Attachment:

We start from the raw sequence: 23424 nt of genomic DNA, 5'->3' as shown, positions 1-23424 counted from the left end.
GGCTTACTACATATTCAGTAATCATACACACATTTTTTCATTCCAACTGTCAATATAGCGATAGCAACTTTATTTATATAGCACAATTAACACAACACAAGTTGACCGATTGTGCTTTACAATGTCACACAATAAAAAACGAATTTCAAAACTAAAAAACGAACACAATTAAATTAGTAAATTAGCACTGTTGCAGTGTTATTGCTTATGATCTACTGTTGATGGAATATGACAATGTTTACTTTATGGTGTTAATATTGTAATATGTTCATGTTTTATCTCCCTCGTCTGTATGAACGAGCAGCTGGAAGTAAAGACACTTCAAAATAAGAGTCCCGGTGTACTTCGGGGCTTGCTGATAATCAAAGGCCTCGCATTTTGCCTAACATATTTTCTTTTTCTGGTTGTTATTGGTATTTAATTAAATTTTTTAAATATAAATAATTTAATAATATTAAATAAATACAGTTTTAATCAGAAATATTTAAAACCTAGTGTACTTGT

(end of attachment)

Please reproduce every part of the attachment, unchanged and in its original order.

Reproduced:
We start from the raw sequence: 23424 nt of genomic DNA, 5'->3' as shown, positions 1-23424 counted from the left end.
GGCTTACTACATATTCAGTAATCATACACACATTTTTTCATTCCAACTGTCAATATAGCGATAGCAACTTTATTTATATAGCACAATTAACACAACACAAGTTGACCGATTGTGCTTTACAATGTCACACAATAAAAAACGAATTTCAAAACTAAAAAACGAACACAATTAAATTAGTAAATTAGCACTGTTGCAGTGTTATTGCTTATGATCTACTGTTGATGGAATATGACAATGTTTACTTTATGGTGTTAATATTGTAATATGTTCATGTTTTATCTCCCTCGTCTGTATGAACGAGCAGCTGGAAGTAAAGACACTTCAAAATAAGAGTCCCGGTGTACTTCGGGGCTTGCTGATAATCAAAGGCCTCGCATTTTGCCTAACATATTTTCTTTTTCTGGTTGTTATTGGTATTTAATTAAATTTTTTAAATATAAATAATTTAATAATATTAAATAAATACAGTTTTAATCAGAAATATTTAAAACCTAGTGTACTTGT